Alex: This is something we’ve spent a lot of time pondering and discussing. We’ve been around long enough that I think people expect a certain sound from us and it’s every artist’s struggle to try and branch out creatively without alienating their fanbase. Luckily, we truly have some of the greatest fans in music; folks have been incredibly supportive of everything we’ve tried to do and that’s inspired us to step outside of our comfort zone and push genre boundaries with our newer material. I think a lot of artists fear going too far outside the box because of the ‘rules’ of commercially successful music; it’s incredibly limiting. But with the new album and beyond, I think all of us understand that in order to grow we need to explore new sounds and genres, and I think our fans will be accepting of it when we do.

RVM: Calysta has so much versatility with her voice. From sustaining notes a long time, to recently the more raspy, menacing quality blending up to that wicked laugh on “Go Go Go”, and then her crystal clear quality on “Into the Wind.” Calysta, what is the extent of your vocal training and do you ever teach aspiring vocalists? 

Calysta: I have been studying Seth Riggs’ Speech Level Singing Technique for 17 years with Ken Orsow in Ashland, Oregon. After graduating high school I went to Berklee College of Music and studied jazz vocals with NYC vocalist Alison Wedding. Vocal practice has been a consistent part of my life since childhood. I recently took a class with the award-winning jazz vocalist and educator Alexis Cole. I have had the privilege of learning from vocal masters and feel I still have a lot to learn before teaching others.

RVM: From the two recent singles, the guitar sound that stands out to me right now is the finger muted jagged effect in “Go Go Go” that’s like a much more subtle version of the sonic crunch Radiohead did on “Creep.” Ira, what are a couple of your favorite effects and what percentage of the time would you say you use the whammy bar?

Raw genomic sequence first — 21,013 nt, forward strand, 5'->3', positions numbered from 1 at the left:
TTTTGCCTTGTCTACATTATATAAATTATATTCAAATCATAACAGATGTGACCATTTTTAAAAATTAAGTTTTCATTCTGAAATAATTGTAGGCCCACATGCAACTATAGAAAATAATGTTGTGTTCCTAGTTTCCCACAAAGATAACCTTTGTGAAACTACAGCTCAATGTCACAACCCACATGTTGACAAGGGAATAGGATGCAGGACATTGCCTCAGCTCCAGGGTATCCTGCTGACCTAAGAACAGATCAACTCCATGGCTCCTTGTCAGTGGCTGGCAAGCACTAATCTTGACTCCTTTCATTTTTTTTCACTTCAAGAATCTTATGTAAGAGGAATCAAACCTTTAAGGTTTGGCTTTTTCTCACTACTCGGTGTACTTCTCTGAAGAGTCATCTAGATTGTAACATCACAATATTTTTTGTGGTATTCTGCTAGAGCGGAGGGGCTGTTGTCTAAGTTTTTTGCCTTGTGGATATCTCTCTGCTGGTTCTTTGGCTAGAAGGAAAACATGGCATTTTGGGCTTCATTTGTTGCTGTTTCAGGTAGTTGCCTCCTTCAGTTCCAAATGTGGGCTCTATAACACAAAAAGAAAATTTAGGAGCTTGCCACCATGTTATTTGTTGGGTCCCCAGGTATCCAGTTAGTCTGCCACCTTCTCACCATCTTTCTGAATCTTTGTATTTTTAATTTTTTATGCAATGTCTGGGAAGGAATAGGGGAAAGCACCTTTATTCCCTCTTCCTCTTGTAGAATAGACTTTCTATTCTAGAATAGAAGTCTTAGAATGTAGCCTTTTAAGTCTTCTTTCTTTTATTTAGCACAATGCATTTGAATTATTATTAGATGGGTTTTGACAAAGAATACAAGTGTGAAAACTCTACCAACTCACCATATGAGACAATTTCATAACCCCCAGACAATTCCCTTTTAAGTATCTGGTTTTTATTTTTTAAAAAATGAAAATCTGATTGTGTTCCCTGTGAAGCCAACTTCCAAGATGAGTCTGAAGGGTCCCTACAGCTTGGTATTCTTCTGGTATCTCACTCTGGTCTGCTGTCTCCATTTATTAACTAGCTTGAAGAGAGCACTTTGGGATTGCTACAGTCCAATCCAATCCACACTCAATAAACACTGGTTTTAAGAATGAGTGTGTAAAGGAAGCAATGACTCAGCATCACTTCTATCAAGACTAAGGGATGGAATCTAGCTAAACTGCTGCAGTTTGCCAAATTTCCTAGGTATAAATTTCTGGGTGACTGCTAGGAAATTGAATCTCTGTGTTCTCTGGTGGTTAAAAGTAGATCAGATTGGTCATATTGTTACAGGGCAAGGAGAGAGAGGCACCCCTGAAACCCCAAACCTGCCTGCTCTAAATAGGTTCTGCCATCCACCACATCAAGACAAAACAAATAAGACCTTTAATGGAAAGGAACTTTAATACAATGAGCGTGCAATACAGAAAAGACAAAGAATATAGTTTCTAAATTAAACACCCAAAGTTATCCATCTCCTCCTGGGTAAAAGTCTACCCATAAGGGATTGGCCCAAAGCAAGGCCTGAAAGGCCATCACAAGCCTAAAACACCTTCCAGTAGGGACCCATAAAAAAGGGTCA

Ira: Nailed the “Creep” inspired influence on that song! The mxr carbon copy delay pedal is by far my favorite effect. I use it on almost every tune in some capacity. Whether it is prominent with a long delay tale or just a quick little accent to fatten up the guitar sound. My second favorite effect pedal I have is the Xotic wah pedal which I use on occasion. It is much more expressive than the standard cry baby wah pedals. I also always leave a bit of the fender deluxe spring reverb on from my guitar amp at all times to give the tone some space and body to it. As for the whammy bar… I never use it. I have a custom built guitar based on Fender Strat specs with some warmer woods used in the construction of it and some other variations to it. Such as a P90 pick up in the neck position which I use for nearly every tune and a fatter more baseball bat like neck which fits my hand better than the usual wide strat necks. By not using the whammy bar the guitar has much better tone and sustains with the bridge being in a fixed state by removing the whammy function. Also helps keep the guitar to stay in tune with how aggressively I play when performing.

RVM: Question for Jesse, Jay, and Alex: Which Folly song do you think really shows off your role best and is the one you get the best rush playing every single time? 

Jesse: I’m not sure if it shows off my talents the best but I love the role I play in the song “Wouldn’t Make You Mine” and that is one of my absolute favorite songs to play, always get a rush from that song!

Alex: I’ve always considered it my job to get feet tapping and bodies moving. If I can do that, I get a rush from it, no matter the song.

Jay Castle (current live drummer): “Freak Flag.” I always loved that song even before I joined the band. It’s super catchy and seems to be a crowd favorite.

RVM: What is “Go Go Go” about exactly? What inspired it? 

Calysta: I prefer leaving the interpretation of my lyrics up to the listener, but I will reveal that the inspiration behind this song is the feeling of rage and how one reacts when it comes knocking.

RVM: What local Eugene band or solo act would you secretly love to kidnap and make your pet music minions and why?

Alex: I don’t know about kidnap, but we’d adopt our buddy Rorton. He’s opened for us many times now and he always brings great energy as a DJ. The music scene has changed so much over the past two years and it’s nice to have retained relationships with other artists who we can depend on. Folly shows are always a dance party and Rortron brings that same dance party energy. We encourage anyone who enjoys our music to check out what he’s doing.

Fortune’s Folly will be playing New Year’s Eve at The Sound Lounge in Grants Pass.